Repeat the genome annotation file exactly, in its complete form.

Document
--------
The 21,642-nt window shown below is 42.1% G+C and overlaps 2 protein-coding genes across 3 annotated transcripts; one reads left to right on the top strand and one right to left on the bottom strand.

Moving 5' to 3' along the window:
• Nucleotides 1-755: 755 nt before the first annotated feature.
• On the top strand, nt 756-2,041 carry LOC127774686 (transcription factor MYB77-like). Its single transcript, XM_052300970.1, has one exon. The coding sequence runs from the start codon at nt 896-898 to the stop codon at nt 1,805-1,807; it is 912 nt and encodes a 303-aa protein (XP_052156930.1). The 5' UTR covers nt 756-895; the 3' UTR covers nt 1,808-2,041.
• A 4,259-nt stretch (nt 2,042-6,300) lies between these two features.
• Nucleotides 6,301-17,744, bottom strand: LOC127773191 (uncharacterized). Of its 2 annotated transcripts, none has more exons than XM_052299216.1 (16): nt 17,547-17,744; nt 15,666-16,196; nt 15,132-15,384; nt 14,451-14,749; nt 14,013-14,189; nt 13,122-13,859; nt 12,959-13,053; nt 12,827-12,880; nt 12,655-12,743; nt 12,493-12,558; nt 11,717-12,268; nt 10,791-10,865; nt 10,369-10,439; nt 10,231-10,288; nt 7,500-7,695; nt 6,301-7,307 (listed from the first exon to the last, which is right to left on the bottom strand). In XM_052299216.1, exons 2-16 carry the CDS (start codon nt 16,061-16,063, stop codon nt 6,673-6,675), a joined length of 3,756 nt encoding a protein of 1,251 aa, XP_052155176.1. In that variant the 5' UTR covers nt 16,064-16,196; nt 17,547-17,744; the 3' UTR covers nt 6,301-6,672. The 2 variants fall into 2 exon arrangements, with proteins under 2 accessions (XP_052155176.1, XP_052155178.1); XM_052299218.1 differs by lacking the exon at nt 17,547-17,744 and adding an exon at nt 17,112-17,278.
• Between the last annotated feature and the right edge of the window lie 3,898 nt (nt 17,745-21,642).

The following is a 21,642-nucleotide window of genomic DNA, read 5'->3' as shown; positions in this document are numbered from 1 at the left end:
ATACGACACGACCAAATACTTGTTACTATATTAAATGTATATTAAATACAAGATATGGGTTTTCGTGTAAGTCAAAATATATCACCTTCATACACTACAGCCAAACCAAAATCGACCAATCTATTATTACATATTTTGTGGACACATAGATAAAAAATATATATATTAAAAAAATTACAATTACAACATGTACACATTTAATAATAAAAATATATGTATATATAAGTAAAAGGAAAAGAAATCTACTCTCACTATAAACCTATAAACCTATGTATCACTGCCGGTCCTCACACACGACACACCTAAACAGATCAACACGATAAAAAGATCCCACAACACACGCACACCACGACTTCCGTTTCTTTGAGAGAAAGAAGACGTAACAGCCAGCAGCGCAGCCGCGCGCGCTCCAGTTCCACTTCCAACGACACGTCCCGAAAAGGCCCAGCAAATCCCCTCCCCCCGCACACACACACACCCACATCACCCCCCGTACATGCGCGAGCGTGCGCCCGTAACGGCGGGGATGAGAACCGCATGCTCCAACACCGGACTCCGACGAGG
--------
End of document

The 21,642-nt window shown below is 42.1% G+C and overlaps 2 protein-coding genes across 3 annotated transcripts; one reads left to right on the top strand and one right to left on the bottom strand.

Moving 5' to 3' along the window:
• Nucleotides 1-755: 755 nt before the first annotated feature.
• On the top strand, nt 756-2,041 carry LOC127774686 (transcription factor MYB77-like). Its single transcript, XM_052300970.1, has one exon. The coding sequence runs from the start codon at nt 896-898 to the stop codon at nt 1,805-1,807; it is 912 nt and encodes a 303-aa protein (XP_052156930.1). The 5' UTR covers nt 756-895; the 3' UTR covers nt 1,808-2,041.
• A 4,259-nt stretch (nt 2,042-6,300) lies between these two features.
• Nucleotides 6,301-17,744, bottom strand: LOC127773191 (uncharacterized). Of its 2 annotated transcripts, none has more exons than XM_052299216.1 (16): nt 17,547-17,744; nt 15,666-16,196; nt 15,132-15,384; nt 14,451-14,749; nt 14,013-14,189; nt 13,122-13,859; nt 12,959-13,053; nt 12,827-12,880; nt 12,655-12,743; nt 12,493-12,558; nt 11,717-12,268; nt 10,791-10,865; nt 10,369-10,439; nt 10,231-10,288; nt 7,500-7,695; nt 6,301-7,307 (listed from the first exon to the last, which is right to left on the bottom strand). In XM_052299216.1, exons 2-16 carry the CDS (start codon nt 16,061-16,063, stop codon nt 6,673-6,675), a joined length of 3,756 nt encoding a protein of 1,251 aa, XP_052155176.1. In that variant the 5' UTR covers nt 16,064-16,196; nt 17,547-17,744; the 3' UTR covers nt 6,301-6,672. The 2 variants fall into 2 exon arrangements, with proteins under 2 accessions (XP_052155176.1, XP_052155178.1); XM_052299218.1 differs by lacking the exon at nt 17,547-17,744 and adding an exon at nt 17,112-17,278.
• Between the last annotated feature and the right edge of the window lie 3,898 nt (nt 17,745-21,642).

The following is a 21,642-nucleotide window of genomic DNA, read 5'->3' as shown; positions in this document are numbered from 1 at the left end:
ATACGACACGACCAAATACTTGTTACTATATTAAATGTATATTAAATACAAGATATGGGTTTTCGTGTAAGTCAAAATATATCACCTTCATACACTACAGCCAAACCAAAATCGACCAATCTATTATTACATATTTTGTGGACACATAGATAAAAAATATATATATTAAAAAAATTACAATTACAACATGTACACATTTAATAATAAAAATATATGTATATATAAGTAAAAGGAAAAGAAATCTACTCTCACTATAAACCTATAAACCTATGTATCACTGCCGGTCCTCACACACGACACACCTAAACAGATCAACACGATAAAAAGATCCCACAACACACGCACACCACGACTTCCGTTTCTTTGAGAGAAAGAAGACGTAACAGCCAGCAGCGCAGCCGCGCGCGCTCCAGTTCCACTTCCAACGACACGTCCCGAAAAGGCCCAGCAAATCCCCTCCCCCCGCACACACACACACCCACATCACCCCCCGTACATGCGCGAGCGTGCGCCCGTAACGGCGGGGATGAGAACCGCATGCTCCAACACCGGACTCCGACGAGG